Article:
Services Provided

Tornado.Cash currently supports Ethereum, BNB Chain, Polygon, Gnosis, Avalanche, as well as layer 2 solutions on Ethereum, Arbitrum and Optimism. Tokens supported in Ethereum include $ETH, $DAI, $cDAI, $USDC, $USDT, and $WBTC, together with the native tokens of other supported networks.

The basic service is under the principle of fixed-amount deposits & withdrawals. It means you can only deposit or withdraw according to a predefined amount. For $ETH, it is 0.1, 1, 10 & 100.


The four different amounts of $ETH are separated into four different pools. When a user wants to deposit 100 $ETH, he can either deposit it in the 100-ETH pool at once, or deposit it in the 1-ETH pool in 100 installments. As we can see from the above deposit screen, the 100-ETH pool has 24,686 equal deposits, thus your deposits are mixed with the other 24,686 deposits.

When a hacker deposits their hacked money into Tornado, he needs to deposit it into a number of 100-ETH as shown in the case of recent Ronin network exploits.


100% Unidentifiable?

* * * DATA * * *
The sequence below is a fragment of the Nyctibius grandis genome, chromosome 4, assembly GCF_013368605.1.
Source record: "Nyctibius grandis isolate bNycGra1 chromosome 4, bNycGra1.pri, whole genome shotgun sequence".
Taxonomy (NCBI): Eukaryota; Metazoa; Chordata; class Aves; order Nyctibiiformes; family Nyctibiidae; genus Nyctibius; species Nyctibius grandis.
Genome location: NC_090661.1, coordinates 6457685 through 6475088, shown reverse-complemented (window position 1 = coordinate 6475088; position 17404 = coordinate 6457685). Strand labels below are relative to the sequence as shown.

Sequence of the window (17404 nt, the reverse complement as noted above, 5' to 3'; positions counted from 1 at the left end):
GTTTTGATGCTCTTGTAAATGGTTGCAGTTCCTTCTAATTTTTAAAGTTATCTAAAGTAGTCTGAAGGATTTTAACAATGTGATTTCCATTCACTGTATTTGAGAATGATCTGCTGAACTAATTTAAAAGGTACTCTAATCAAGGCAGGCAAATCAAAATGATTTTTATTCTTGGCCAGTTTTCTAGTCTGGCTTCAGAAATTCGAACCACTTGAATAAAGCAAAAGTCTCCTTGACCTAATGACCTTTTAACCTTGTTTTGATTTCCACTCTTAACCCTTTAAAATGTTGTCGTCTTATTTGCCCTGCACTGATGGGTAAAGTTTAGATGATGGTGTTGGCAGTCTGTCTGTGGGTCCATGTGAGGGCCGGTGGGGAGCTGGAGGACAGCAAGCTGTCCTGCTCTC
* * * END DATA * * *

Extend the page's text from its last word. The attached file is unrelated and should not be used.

From the technological perspective, yes. The protocol design and ZK-proof disconnect the source address and destination address. However, it is still possible to deduce from the transaction pattern and to have a reasonable guess.

As a simple example, let's say a user deposits $1,080 ETH and there are no other recent large deposit transactions. A day later, a user takes $1,080 ETH out of the pool and transfers it to a new wallet. For an analyst who is constantly tracking Tornado transactions, then, these two transactions would be very suspicious and highly correlated.

This is why the protocol recommends waiting for a longer time after the deposit, as the level of anonymity depends on the number of transactions made after your deposit. The longer you wait, the greater your anonymity will be.


The native token of Tornado.Cash is $TORN. The total supply is 10M.



The treasury and team hold the majority of the token. The project originally designed the token not as a fundraising device or investment opportunity, but a pure governance token without any value capturing mechanism. It changed this February.

$TORN Staking Reward